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EXPLAINER: What's behind the heat wave in the American West?

Much of the American West has been blasted with sweltering heat this week as a high pressure dome combines with the worst drought in modern history to launch temperatures into the triple digits, toppling records even before the official start of summer.

Record daily highs were seen this week in parts of Arizona, California, New Mexico, Montana, Wyoming and Utah. Phoenix, which is baking in some of the U.S. West’s hottest weather, was forecast to hit 117 degrees (47 Celsius) Thursday and 116 degrees Friday and Saturday.

“Very dangerous record breaking heat should continue today across the deserts with well above normal highs,” the National Weather Service's Phoenix staff wrote on Facebook. “A very good day to stay indoors.”

A dog walker gives water from a fountain to her pack of dogs at the Sepulveda Basin Dog park in the Van Nuys section of Los Angeles on Thursday, June 17, 2021. Temperatures in the 80s and 90s were expected up and down the state, with triple-digit highs forecast in deserts, some mountains, non-coastal valley and interior areas. (AP PhotoRichard Vogel)

WHY IS THE AMERICAN WEST SO HOT THIS WEEK?

The heat comes from a high pressure system over the West, a buckle in the jet stream winds that move across the U.S. and vast swaths of soil sucked dry by a historic drought, said Marvin Percha, a senior meteorologist for the agency in Phoenix.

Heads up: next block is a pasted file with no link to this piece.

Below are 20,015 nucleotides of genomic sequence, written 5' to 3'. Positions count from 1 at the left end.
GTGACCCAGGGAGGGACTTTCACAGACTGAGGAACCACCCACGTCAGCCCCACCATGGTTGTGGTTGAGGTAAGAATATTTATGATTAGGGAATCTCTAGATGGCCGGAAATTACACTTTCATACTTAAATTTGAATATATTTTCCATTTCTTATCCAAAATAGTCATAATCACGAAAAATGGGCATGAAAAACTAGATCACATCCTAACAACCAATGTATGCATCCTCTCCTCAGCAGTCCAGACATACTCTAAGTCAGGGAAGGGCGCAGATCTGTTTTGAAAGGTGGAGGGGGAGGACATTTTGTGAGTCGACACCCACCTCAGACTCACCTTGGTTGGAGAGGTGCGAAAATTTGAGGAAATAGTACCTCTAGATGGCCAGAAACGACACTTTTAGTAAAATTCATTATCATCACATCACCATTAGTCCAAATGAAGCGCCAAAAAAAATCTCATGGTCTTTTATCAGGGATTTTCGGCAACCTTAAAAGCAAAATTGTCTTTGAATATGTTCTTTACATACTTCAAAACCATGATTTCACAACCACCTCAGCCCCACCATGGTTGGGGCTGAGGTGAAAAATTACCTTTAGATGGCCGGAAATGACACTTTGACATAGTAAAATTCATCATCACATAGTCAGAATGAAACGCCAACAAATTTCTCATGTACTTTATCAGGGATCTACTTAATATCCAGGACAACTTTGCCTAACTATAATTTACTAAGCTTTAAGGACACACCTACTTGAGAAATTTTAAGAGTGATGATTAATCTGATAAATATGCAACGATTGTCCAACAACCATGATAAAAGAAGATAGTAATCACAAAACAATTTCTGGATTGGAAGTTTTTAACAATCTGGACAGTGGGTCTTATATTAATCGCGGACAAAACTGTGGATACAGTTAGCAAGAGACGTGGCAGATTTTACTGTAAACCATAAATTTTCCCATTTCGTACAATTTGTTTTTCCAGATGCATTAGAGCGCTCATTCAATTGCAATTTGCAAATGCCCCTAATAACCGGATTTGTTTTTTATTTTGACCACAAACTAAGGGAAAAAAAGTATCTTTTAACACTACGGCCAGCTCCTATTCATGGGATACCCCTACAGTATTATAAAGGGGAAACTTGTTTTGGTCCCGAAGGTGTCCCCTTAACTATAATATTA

He and other scientists say the heat wave is unusual because it arrived earlier and is staying longer than in most years.

A worker fixes a street lamp in the Van Nuys section of Los Angeles on Thursday, June 17, 2021. California's power grid operator called for voluntary energy conservation Thursday as much of the state sweltered under a heat wave that has baked the U.S. West. (AP PhotoRichard Vogel)

“June last year, things seemed pretty normal,” noted Park Williams, a University of California, Los Angeles, climate and fire scientist. “The record-breaking heat waves came in August and September.”

But with such an early heat wave this year, “this could be the tip of the iceberg,” Williams said.

WHAT ROLES DO DROUGHT AND CLIMATE CHANGE PLAY?

Alanna Clarke, 11, reacts as she cools off under a mushroom fountain on the splash pad at Monte Vista Park in Chino, Calif., on Wednesday, June 16, 2021, as temperatures reached into the triple digits. The splash pad at the park is open every day from 10a.m. to 6 p.m. (Will LesterThe Orange County RegisterSCNG via AP)

A two-decade-long dry spell that some scientists refer to as a “megadrought” has sucked the moisture out of the soil through much of the Western United States. Researchers said in a study published last year in the journal Science that man-made climate change tied to the emission of greenhouse gases can be blamed for about half of the historic drought.

Scientists studying the dry period that began in 2000 looked at a nine-state area from Oregon and Wyoming down through California and New Mexico and found only one other that was slightly larger. That drought started in 1575, a decade after St. Augustine, Florida, was founded and before the Pilgrims landed on Plymouth Rock in 1620.

The hot weather can be tied to the drought drying out the landscape. Normally, some of the sun’s heat evaporates moisture in the soil, but scientists say the Western soil is so dry that instead that energy makes the air even warmer.